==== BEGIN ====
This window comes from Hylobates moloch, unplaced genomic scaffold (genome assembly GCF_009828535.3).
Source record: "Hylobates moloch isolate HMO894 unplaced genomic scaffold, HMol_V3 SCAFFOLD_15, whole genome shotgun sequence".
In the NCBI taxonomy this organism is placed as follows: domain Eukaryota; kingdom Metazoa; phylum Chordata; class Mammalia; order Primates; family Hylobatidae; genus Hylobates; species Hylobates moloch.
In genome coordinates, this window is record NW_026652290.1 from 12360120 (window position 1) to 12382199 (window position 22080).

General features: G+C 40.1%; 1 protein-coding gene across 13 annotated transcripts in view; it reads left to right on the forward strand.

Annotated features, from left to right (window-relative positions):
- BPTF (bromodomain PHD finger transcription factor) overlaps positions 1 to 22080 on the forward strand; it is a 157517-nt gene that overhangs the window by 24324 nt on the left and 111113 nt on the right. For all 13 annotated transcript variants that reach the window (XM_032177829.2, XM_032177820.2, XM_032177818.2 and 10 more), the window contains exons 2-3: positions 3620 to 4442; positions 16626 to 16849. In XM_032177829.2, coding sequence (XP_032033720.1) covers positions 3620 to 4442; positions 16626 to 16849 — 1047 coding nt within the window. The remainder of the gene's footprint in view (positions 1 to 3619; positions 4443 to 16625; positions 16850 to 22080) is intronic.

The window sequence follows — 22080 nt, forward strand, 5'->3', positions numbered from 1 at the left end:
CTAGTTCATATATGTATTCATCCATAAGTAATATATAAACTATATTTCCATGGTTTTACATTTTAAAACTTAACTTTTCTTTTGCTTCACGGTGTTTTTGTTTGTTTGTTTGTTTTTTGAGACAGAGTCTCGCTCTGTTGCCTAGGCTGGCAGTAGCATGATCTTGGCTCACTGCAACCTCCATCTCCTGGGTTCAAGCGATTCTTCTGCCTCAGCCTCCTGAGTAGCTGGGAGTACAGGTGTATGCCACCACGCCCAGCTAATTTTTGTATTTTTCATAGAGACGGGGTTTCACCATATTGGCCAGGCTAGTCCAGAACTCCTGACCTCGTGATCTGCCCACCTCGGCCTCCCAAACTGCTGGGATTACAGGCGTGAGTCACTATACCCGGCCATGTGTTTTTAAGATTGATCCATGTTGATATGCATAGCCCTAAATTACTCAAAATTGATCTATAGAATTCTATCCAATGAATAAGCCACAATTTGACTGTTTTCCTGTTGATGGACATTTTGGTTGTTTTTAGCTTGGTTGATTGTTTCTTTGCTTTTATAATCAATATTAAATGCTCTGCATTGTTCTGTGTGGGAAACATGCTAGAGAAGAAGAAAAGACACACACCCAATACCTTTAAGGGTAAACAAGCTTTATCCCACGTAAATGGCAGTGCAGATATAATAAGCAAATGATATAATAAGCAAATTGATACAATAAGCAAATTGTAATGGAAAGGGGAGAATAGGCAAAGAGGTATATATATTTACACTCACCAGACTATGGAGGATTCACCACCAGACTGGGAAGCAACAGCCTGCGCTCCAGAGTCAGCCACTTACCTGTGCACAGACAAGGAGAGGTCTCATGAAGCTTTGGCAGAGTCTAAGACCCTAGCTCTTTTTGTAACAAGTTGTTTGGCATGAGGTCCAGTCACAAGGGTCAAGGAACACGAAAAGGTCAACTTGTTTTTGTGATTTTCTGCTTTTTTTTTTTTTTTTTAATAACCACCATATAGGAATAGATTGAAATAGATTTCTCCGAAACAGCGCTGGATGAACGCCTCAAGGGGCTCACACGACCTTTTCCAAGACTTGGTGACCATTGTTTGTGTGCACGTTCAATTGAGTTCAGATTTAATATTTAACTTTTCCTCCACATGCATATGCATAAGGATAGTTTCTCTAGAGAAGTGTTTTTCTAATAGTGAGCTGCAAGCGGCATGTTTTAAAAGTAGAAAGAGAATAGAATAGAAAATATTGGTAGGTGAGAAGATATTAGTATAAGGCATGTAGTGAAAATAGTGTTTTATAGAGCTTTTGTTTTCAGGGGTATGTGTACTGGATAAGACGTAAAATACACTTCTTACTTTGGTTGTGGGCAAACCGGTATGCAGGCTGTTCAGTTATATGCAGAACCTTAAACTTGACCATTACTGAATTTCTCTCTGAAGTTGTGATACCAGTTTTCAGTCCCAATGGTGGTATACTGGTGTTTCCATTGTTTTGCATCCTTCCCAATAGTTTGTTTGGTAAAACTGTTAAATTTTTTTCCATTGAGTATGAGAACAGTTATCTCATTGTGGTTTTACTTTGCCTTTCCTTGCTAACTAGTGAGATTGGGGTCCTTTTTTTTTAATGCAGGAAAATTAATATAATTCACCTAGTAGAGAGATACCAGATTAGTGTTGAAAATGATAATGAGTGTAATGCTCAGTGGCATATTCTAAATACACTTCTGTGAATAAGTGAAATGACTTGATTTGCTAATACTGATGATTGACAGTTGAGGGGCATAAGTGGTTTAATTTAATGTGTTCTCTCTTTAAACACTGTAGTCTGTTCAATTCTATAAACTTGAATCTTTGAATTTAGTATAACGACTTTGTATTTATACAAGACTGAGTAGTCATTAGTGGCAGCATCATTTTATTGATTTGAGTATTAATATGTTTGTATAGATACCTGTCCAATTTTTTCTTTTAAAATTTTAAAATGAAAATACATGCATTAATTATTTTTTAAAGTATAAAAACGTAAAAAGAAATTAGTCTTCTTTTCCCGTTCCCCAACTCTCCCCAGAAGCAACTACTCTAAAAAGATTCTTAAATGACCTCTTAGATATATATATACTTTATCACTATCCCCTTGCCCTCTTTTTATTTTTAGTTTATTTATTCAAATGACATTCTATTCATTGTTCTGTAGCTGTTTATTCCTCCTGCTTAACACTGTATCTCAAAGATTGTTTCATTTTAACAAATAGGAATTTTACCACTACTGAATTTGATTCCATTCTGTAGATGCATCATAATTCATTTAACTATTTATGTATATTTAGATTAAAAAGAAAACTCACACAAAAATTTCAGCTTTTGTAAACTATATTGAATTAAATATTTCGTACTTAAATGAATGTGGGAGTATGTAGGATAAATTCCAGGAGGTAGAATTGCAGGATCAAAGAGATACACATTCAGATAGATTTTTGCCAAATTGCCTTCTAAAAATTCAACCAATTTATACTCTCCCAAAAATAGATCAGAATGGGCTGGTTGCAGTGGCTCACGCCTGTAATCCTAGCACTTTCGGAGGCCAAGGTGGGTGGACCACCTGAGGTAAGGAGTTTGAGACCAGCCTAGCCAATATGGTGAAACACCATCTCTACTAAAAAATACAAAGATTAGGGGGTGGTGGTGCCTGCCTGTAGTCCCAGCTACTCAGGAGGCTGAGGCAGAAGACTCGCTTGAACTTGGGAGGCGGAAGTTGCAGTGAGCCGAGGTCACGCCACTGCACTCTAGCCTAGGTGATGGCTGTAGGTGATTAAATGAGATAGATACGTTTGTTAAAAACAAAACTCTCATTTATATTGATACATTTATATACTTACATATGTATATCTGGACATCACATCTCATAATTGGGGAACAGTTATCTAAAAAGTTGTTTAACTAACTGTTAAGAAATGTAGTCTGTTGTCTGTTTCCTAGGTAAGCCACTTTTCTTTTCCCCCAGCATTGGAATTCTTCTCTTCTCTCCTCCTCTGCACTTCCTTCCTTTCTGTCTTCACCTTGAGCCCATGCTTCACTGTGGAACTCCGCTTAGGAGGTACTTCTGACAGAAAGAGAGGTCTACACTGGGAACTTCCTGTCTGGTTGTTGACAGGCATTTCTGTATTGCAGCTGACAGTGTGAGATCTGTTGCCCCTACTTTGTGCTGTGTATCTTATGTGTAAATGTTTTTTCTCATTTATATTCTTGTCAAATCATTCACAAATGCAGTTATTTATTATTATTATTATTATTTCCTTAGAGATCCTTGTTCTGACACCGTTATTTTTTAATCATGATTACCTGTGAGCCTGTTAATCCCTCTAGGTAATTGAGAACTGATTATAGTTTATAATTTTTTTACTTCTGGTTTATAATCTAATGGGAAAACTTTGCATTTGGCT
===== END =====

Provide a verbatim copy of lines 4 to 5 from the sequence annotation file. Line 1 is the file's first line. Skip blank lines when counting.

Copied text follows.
In genome coordinates, this window is record NW_026652290.1 from 12360120 (window position 1) to 12382199 (window position 22080).

General features: G+C 40.1%; 1 protein-coding gene across 13 annotated transcripts in view; it reads left to right on the forward strand.